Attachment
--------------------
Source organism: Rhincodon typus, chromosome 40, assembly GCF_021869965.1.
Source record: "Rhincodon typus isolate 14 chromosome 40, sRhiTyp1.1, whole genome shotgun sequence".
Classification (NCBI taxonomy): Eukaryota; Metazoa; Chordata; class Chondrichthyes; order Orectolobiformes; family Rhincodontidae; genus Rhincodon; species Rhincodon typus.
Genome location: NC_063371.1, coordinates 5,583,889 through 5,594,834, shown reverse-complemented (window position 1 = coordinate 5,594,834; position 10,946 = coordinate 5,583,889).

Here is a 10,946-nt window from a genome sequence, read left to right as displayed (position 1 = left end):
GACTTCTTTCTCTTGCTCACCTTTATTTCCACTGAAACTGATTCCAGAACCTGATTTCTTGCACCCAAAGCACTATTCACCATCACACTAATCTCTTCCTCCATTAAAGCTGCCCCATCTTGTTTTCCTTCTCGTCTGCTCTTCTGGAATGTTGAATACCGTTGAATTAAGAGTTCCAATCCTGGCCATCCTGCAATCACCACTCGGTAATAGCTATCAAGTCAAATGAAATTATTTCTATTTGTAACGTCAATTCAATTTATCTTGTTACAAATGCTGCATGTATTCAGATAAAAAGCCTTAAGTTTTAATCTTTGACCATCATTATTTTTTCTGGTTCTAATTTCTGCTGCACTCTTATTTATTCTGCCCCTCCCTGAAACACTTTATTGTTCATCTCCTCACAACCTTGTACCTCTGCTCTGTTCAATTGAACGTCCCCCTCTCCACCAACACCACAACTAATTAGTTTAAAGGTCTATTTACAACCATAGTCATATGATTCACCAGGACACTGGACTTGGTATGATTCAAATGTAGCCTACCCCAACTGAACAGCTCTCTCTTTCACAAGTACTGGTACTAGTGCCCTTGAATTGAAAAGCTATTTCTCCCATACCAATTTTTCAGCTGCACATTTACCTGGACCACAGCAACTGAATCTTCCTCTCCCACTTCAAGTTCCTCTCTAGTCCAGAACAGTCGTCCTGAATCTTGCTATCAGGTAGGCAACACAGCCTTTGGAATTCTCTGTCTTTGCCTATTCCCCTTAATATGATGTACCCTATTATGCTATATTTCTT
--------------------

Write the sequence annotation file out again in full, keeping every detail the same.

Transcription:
Source organism: Rhincodon typus, chromosome 40, assembly GCF_021869965.1.
Source record: "Rhincodon typus isolate 14 chromosome 40, sRhiTyp1.1, whole genome shotgun sequence".
Classification (NCBI taxonomy): Eukaryota; Metazoa; Chordata; class Chondrichthyes; order Orectolobiformes; family Rhincodontidae; genus Rhincodon; species Rhincodon typus.
Genome location: NC_063371.1, coordinates 5,583,889 through 5,594,834, shown reverse-complemented (window position 1 = coordinate 5,594,834; position 10,946 = coordinate 5,583,889).

Here is a 10,946-nt window from a genome sequence, read left to right as displayed (position 1 = left end):
GACTTCTTTCTCTTGCTCACCTTTATTTCCACTGAAACTGATTCCAGAACCTGATTTCTTGCACCCAAAGCACTATTCACCATCACACTAATCTCTTCCTCCATTAAAGCTGCCCCATCTTGTTTTCCTTCTCGTCTGCTCTTCTGGAATGTTGAATACCGTTGAATTAAGAGTTCCAATCCTGGCCATCCTGCAATCACCACTCGGTAATAGCTATCAAGTCAAATGAAATTATTTCTATTTGTAACGTCAATTCAATTTATCTTGTTACAAATGCTGCATGTATTCAGATAAAAAGCCTTAAGTTTTAATCTTTGACCATCATTATTTTTTCTGGTTCTAATTTCTGCTGCACTCTTATTTATTCTGCCCCTCCCTGAAACACTTTATTGTTCATCTCCTCACAACCTTGTACCTCTGCTCTGTTCAATTGAACGTCCCCCTCTCCACCAACACCACAACTAATTAGTTTAAAGGTCTATTTACAACCATAGTCATATGATTCACCAGGACACTGGACTTGGTATGATTCAAATGTAGCCTACCCCAACTGAACAGCTCTCTCTTTCACAAGTACTGGTACTAGTGCCCTTGAATTGAAAAGCTATTTCTCCCATACCAATTTTTCAGCTGCACATTTACCTGGACCACAGCAACTGAATCTTCCTCTCCCACTTCAAGTTCCTCTCTAGTCCAGAACAGTCGTCCTGAATCTTGCTATCAGGTAGGCAACACAGCCTTTGGAATTCTCTGTCTTTGCCTATTCCCCTTAATATGATGTACCCTATTATGCTATATTTCTT